The rhyme scheme is ABAB BCBC CDCD EE, and the measure should be iambic pentameter. Another characteristic is a turn or change of meaning at the ninth line.

Here goes. I use archaic words, made-up words, and bad grammar to force rhymes.

The Poet’s Debate

As a reader I found all the well-known stories

that were kept in the public library shelved;

such adventures I found on these paper journeys,

to places imagined with maps to lands unknowed.

In towns and cities the library is more than storied,

plainly found on Main Street or on a side-street hidden;

in its own stand-alone house or inside one tucked,

bricked-up by bricks or with siding linden.

Beowulf, Shakespeare, Dickinson, and the Wordsworths,

must have great conversations after close’n,

no doubt interrupted by the contemporaries

who’ve turned their backs on formal verses form’en.

Who can say if free verse or form is better poetry,

for one requires much skill while the other a pen only.

I write mainly free verse contemporary poetry which comes easily to me, but I like to play around with form on occasion. It is much more difficult, but I like to challenge myself from time to time.

If you’re tired of plodding along altogether too seriously, perhaps try your hand at form poetry. You may enjoy it.

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Bird Cats

I haven’t written a line of new poetry since last November, but I have spent a lot of time editing poems and submitting them to various literary magazines, online and print, through Submittable. Submissions to some publications are free, others ask for a “tip,” and still others have entry fees particularly if they are calls for contest entries.

Some of the lit mags promise to put your poem or story at the front of the queue if you tip them. I tried this with several poems. The beauty of this process is that you can submit on a Saturday and get rejected by Tuesday. There is less wondering over weeks and weeks.

I am going to see how many rejections I can amass. The tricky part is keeping track of them all. I purchased a notebook for this purpose, but I can’t find it now, so I decided to tuck all of the rejection emails into one folder in my email account. I’m not sure if there is some sort of rite of passage about rejections. If I pass the 100 count, will I get a “Get out of jail” card?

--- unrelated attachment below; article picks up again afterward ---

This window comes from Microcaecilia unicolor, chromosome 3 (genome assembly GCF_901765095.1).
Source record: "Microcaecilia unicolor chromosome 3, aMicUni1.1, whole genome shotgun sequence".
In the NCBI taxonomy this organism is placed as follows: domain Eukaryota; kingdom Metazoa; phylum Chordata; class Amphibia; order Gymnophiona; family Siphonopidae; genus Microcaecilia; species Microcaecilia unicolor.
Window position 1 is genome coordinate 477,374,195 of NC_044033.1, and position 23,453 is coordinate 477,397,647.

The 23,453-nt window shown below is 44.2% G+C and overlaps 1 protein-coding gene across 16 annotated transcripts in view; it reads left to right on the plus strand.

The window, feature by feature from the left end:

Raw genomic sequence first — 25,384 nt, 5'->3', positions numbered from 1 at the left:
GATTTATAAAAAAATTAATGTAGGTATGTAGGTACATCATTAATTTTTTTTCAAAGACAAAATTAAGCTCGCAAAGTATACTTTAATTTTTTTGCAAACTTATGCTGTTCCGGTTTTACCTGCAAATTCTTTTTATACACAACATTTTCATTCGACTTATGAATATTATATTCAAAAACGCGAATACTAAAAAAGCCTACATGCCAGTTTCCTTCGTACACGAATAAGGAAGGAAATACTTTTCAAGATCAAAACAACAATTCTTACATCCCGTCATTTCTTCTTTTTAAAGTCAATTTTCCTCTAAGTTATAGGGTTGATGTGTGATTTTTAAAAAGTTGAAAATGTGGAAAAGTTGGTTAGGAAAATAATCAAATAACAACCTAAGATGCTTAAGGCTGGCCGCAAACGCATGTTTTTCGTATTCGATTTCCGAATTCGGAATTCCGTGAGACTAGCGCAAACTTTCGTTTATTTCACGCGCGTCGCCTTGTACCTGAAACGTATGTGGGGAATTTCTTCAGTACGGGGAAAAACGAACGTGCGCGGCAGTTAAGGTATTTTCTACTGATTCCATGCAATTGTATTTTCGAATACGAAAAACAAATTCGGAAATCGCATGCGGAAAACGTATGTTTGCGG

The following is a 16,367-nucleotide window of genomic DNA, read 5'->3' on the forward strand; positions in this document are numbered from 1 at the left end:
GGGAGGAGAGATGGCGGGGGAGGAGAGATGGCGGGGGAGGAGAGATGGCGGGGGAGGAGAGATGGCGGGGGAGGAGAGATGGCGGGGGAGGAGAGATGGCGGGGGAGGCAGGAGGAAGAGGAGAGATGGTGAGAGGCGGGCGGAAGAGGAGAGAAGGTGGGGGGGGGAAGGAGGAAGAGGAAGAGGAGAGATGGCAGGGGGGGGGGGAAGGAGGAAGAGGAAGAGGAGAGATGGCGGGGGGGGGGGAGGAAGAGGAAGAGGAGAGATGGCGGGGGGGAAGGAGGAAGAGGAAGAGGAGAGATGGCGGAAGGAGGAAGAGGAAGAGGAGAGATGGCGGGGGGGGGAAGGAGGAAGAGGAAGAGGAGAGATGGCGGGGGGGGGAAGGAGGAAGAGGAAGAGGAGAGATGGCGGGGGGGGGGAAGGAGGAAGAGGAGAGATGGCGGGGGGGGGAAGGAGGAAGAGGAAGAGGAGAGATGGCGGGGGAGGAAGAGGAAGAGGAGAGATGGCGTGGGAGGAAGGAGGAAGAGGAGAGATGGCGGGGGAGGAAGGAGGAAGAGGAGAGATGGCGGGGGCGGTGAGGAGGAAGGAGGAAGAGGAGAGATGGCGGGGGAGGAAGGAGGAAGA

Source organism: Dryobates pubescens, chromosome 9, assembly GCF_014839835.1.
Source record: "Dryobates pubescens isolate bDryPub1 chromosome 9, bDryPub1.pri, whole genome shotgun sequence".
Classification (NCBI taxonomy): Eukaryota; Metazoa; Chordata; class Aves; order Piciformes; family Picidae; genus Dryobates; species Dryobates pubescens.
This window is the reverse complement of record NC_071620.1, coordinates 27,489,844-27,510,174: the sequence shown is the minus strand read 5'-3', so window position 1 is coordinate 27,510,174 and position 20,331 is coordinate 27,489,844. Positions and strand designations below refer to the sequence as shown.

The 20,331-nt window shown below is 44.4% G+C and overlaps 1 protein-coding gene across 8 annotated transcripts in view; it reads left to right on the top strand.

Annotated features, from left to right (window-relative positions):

I believe there are many variables to a submission’s acceptance. I think it has to do with who one knows, or the mission and purpose of the magazine, personal taste, what colour the sky is, and of course, which way you faced when you wrote it. [smiles]

Some lit mags are produced by universities and not surprisingly give preference to their own students and alumni. Others prefer to publish those who have volunteered their time with them, or people they know personally. Other than those submissions, editors are looking for work that pops for some reason.

At times, the pop is from a unique voice from far away, from a subtle or not so subtle political position. A pop may also be a shock such as a death (that one has been done to death), or even unique or eloquent word-craft. Lately, poetry seems to be focusing more than ever on how empty space on the page is used. But it has to make sense. Here is an example I wrote as child’s play.

Bird Cats

the cats scratch at the spring door

the warm door

longing to                           B A S K

to   s t a l k

to h u n t

to r—o-am

breaking/with

the imposed winter hiatus and bland kibble

finally

the sun-soaked door opens

they run                                                        in opposite [ directions

                                                       ] directions

one for the robins’ nest

the other for the ravens’ nest

on top of the tree

Only one comes home

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This kind of poem is fun for children to write.

Millie and Bo, my bird cats, as they were.

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Instead of watching the news, read a good book. Who says living in a dreamland is a bad idea?